Is The Flash one of the greatest superhero movies ever made? Warner Bros.’ PR department would certainly like you to think so. Reacting to Ezra Miller‘s laundry list of abuse allegations and criminal charges, the studio has waged a publicity war on two fronts: Persuading audiences that The Flash is a unique masterpiece, and positioning Miller as a talented but troubled star who is now on the road to recovery. On both counts, the only reasonable response is: You sure about that?
Director: Andy Muschietti
Release: Theatrical, followed by Max
When the Flash (Ezra Miller) travels back in time to save his mother’s life, he accidentally creates a different timeline, and must work with an alternate version of Batman (Michael Keaton) to defeat the villain of ‘Man of Steel’ (2013). Peppered with fanservice cameos, this amusing DC franchise crossover arrives several years too late to make an impact.
Ethically speaking, I have little patience for these attempts to speed-run a public rehabilitation arc, because they transparently prioritize The Flash‘s box office viability over the well-being of the people Miller harmed. And on the topic of this film’s artistic merits, well: It’s fine.
Comparing favorably to its Zack Snyder-era peers in the DC franchise, The Flash functions as a time-travel crossover with Man of Steel (2013), benefiting from a zany sense of humor and Miller imbuing the title character with a ton of energetic, twitchy personality. Otherwise, it’s a boilerplate superhero flick, from its emotional motivators (a dead mom, a dull villain and a dubiously-plausible love interest) to its generic visual style.
It also arrives with cataclysmically poor timing, because The Flash shares a similar plot and narrative themes to Spider-Man: Across the Spider-Verse… and Spider-Verse is more sophisticated in every regard.
Like Spider-Verse, The Flash is a genre-savvy dive into multiversal storytelling, where different versions of the same characters exist in parallel timelines. Both films involve the hero traveling to other dimensions and interrupting his own destiny, and both examine the question of whether a superhero can exist without their tragic origin story.
In this case, the Flash (aka awkward CSI technician Barry Allen) discovers that his super-speed can be used to travel through time, prompting him to go back and prevent his mother’s death. In doing so, he winds up in a new timeline alongside a hilariously airheaded version of his 18-year-old self, leading into a buddy comedy starring two very different Barry Allens. They team up with an elderly version of Michael Keaton’s manic 1990s Batman; a drastic change from Barry’s original timeline, where he’s in the Justice League with Ben Affleck’s dour Bruce Wayne.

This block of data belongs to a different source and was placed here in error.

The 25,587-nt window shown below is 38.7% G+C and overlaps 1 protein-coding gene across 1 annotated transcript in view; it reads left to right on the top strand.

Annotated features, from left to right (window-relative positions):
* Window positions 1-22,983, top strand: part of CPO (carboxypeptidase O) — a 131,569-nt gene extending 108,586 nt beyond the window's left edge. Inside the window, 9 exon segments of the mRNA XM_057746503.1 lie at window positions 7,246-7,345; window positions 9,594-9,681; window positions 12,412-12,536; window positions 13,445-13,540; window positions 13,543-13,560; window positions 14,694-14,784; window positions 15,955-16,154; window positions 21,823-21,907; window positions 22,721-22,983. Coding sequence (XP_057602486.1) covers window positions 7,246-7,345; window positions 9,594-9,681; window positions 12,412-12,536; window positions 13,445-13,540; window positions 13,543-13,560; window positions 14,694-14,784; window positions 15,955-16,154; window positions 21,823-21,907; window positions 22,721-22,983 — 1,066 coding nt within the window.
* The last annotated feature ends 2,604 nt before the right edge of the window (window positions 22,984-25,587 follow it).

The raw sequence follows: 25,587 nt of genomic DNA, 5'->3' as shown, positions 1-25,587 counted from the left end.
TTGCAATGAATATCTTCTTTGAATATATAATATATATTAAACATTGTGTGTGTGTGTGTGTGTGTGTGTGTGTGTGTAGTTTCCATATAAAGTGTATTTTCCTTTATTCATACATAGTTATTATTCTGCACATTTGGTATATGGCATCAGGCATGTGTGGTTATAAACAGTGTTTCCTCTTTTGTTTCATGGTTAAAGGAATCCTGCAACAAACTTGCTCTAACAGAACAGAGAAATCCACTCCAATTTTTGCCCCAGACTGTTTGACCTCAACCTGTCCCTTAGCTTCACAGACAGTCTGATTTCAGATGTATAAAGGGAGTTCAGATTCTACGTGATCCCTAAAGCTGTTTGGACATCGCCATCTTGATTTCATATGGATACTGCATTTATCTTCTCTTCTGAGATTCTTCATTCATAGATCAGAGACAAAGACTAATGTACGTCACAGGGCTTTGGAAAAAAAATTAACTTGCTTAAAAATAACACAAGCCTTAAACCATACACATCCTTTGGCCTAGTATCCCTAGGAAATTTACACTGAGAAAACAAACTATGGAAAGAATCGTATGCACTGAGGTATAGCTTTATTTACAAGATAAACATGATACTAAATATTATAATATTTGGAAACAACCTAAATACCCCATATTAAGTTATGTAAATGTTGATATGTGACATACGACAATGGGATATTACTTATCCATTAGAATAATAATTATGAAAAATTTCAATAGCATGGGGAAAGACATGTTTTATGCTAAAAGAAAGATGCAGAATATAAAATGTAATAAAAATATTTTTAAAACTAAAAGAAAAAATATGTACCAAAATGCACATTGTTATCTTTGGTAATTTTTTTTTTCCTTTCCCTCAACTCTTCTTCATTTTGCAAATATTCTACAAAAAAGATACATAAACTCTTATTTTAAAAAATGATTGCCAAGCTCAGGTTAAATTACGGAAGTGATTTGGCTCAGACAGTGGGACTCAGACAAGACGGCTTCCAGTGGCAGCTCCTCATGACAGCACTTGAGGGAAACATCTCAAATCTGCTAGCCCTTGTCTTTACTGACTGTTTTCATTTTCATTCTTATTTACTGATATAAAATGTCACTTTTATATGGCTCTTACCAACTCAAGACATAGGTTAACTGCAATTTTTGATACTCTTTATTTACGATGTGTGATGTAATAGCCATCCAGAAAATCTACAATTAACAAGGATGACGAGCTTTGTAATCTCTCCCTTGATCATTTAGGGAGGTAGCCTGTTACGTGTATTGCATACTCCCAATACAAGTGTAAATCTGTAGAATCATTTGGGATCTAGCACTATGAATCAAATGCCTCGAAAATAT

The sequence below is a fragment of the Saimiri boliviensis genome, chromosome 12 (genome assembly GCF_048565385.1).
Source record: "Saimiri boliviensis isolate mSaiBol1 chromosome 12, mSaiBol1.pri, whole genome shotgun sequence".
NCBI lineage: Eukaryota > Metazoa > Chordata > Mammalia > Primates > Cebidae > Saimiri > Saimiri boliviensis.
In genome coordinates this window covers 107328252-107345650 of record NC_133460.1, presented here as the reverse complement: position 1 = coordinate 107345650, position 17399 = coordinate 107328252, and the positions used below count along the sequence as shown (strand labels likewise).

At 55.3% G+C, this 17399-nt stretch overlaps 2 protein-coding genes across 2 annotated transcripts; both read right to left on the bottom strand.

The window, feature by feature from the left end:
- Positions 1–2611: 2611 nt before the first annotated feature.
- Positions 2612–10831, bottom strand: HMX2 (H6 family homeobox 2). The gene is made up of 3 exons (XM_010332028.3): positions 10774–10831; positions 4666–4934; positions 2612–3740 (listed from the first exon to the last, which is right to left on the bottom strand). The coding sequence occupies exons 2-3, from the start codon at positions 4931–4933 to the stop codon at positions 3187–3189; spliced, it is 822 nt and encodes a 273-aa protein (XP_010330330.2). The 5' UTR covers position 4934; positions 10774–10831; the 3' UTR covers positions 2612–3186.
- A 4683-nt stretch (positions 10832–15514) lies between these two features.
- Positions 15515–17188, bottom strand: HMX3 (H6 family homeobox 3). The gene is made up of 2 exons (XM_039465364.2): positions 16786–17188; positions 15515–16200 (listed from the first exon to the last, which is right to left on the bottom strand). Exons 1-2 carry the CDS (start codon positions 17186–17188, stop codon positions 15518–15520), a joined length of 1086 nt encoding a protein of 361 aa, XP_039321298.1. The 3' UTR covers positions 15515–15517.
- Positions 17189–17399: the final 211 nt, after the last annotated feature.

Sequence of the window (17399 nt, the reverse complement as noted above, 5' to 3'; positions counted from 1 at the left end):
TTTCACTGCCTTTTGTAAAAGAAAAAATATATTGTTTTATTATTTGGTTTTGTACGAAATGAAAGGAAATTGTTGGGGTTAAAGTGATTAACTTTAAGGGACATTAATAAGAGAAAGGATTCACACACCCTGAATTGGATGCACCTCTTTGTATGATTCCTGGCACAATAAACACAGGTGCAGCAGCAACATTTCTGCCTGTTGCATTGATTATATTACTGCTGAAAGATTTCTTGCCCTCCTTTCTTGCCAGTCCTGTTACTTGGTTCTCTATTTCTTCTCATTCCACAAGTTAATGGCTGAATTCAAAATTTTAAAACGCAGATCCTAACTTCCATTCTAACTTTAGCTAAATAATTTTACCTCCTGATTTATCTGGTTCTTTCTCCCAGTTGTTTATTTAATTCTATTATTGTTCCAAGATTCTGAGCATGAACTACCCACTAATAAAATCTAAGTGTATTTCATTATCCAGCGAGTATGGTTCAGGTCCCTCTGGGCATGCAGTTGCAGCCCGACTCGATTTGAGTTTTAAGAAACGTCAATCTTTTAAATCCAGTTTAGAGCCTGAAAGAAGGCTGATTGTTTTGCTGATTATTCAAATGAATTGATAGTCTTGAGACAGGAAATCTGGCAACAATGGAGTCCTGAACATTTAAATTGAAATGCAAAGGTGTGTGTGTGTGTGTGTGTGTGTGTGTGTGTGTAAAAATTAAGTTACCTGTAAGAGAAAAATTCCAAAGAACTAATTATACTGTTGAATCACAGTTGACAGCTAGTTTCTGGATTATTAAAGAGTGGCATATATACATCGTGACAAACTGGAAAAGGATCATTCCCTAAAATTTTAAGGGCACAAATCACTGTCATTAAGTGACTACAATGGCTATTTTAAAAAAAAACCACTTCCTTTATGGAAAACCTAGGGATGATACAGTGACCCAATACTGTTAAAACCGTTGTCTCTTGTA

Ordinarily characterizing himself as “the janitor of the Justice League,” Barry is now faced with a more high-stakes problem: Forming a new team to defeat Kryptonian supervillain Zod, who is about to unleash his apocalyptic attack from Man of Steel. You may recall that the MCU already did its own version of this idea, when Avengers: Endgame (2019) traveled back to the events of The Avengers (2012).
While viewers don’t actually need to know all the related lore here, this film is heavily connected to Zack Snyder’s DCEU, which gels rather oddly with Keaton’s Batman. Keaton is as fun as you’d expect (his eccentric take on Bruce Wayne is one of my personal faves), but his role is shallow and director Andy Muschietti makes no attempt to engage with the tone or aesthetic of Tim Burton’s Batman movies.
This is where The Flash truly pales in comparison to Spider-Verse, because this movie has no visual personality. And like most superhero films, its final battle sequence is a dreary letdown compared to the more lightweight, character-focused material early on, like Barry frustratedly trying to assemble a super-team while dealing with Young Barry’s stoner roommates.
Arriving after the peak of the multiverse trend (two Spider-Verse movies, Spider-Man: No Way Home, Doctor Strange in the Multiverse of Madness, Everything Everywhere All At Once and Loki), The Flash‘s alternate-timeline concept also feels rather stale. Unlike the Spider-Verse’s vibrant standalone storytelling, you get the sense that The Flash was constructed specifically to court fandom nostalgia. In addition to Michael Keaton and Ben Affleck’s Batmen, we’re treated to (spoiler alert!) a montage of DC cameos including Christopher Reeve’s Superman—a distasteful VFX resurrection that cheapens his legacy in the role.
In 2023, The Flash arrives several years too late. The fifth multiverse-themed blockbuster in recent memory. A spinoff from a franchise that no longer exists. A star vehicle for an actor who recently detonated their own reputation. In a market that’s already saturated with amusing-but-unremarkable superhero movies, none of this really feels necessary.